In the autumn, leaves fall onto the ground, into the small ponds forming here and there, soon with brownish amber-coloured water. Resting for a moment on the surface, until a splash or a footstep causes it to cross the surface and sink towards the bottom, contributing to the forming colour.
As the leaves break down, the oxygen in the water is consumed, and the humus acids tint the pond. The water in the lower layers becomes reductive, oxygen deficit. Slowly the water sinks down, and enters the groundwater cycle.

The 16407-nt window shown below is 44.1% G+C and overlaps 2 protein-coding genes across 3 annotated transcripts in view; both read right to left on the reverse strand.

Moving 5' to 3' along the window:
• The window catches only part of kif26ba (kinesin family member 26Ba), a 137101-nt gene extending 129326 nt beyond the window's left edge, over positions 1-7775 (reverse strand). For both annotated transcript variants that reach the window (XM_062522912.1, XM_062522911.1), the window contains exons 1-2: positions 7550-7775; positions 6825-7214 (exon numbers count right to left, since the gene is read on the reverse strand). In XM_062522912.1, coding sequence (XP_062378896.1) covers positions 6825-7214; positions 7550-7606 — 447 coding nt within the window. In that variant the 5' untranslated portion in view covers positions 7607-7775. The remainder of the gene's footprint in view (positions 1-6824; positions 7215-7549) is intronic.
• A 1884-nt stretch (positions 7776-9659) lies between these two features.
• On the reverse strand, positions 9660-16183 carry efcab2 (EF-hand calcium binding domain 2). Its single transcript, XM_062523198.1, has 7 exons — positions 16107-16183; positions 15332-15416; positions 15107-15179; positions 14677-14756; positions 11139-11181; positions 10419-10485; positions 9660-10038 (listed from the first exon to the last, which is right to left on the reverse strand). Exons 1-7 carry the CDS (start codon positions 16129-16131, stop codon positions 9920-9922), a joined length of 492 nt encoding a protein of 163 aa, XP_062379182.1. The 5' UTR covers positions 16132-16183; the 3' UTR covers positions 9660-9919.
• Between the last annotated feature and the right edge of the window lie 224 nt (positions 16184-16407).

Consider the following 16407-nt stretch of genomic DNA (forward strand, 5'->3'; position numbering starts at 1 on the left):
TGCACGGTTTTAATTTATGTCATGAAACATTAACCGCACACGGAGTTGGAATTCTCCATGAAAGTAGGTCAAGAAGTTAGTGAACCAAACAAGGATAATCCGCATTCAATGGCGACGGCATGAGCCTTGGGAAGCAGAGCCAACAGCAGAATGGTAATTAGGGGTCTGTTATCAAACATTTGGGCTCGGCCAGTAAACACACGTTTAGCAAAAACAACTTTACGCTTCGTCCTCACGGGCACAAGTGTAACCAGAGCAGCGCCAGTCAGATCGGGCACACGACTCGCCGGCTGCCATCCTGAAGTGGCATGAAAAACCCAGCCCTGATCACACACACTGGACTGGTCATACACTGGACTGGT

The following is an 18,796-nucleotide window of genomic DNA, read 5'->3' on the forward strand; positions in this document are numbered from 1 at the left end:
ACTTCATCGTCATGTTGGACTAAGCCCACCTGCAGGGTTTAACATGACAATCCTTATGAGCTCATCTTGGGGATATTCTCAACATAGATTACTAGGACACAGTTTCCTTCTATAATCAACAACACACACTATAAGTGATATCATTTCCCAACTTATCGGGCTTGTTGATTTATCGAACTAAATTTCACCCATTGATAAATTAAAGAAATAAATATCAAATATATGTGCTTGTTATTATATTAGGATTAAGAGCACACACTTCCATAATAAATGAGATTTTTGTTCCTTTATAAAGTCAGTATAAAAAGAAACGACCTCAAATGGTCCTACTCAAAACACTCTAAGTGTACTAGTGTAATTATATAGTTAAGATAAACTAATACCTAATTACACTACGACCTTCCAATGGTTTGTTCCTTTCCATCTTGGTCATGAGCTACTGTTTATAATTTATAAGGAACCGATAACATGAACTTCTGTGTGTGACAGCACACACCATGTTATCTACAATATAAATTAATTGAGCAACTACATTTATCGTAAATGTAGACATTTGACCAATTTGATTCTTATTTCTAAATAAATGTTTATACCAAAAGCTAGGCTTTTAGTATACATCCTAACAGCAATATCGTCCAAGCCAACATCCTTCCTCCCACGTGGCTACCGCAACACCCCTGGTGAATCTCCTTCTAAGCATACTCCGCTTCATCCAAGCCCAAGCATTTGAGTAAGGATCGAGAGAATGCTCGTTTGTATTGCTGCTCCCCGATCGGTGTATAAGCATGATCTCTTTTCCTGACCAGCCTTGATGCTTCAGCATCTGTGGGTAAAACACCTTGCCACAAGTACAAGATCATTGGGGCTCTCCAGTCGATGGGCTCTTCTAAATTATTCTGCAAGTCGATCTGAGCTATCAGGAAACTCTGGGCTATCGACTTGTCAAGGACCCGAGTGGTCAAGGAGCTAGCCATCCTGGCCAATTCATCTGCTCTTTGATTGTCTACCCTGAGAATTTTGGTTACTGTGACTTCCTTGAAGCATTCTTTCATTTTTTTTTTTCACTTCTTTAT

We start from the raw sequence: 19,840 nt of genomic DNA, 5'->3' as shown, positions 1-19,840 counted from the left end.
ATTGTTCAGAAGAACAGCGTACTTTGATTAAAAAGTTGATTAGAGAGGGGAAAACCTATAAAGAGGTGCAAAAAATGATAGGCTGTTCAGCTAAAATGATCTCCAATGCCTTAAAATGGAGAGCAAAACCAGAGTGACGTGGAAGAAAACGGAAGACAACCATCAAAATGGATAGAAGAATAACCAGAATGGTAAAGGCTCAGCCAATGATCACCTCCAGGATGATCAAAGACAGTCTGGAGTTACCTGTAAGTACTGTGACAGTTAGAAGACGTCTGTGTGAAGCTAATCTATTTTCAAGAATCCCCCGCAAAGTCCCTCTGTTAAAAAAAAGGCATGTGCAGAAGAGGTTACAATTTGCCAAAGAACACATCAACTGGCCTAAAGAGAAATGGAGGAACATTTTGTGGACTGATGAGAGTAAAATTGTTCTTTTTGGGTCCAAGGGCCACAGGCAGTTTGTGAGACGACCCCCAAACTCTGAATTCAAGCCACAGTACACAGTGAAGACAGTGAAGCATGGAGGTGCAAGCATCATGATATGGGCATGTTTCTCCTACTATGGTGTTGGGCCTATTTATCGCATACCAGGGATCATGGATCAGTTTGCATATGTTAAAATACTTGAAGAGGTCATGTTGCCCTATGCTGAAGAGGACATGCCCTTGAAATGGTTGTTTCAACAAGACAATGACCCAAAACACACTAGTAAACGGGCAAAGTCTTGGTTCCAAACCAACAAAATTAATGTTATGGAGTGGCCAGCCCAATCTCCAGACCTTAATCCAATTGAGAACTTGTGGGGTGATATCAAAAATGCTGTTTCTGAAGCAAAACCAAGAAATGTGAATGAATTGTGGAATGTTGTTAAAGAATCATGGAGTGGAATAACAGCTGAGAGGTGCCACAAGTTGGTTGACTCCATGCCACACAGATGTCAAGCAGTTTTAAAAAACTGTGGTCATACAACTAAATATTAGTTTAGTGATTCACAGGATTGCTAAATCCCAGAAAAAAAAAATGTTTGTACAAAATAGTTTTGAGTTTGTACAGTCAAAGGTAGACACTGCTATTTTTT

What could these two things, the resting leaf and the amber-coloured water tell us about water quality? Continue reading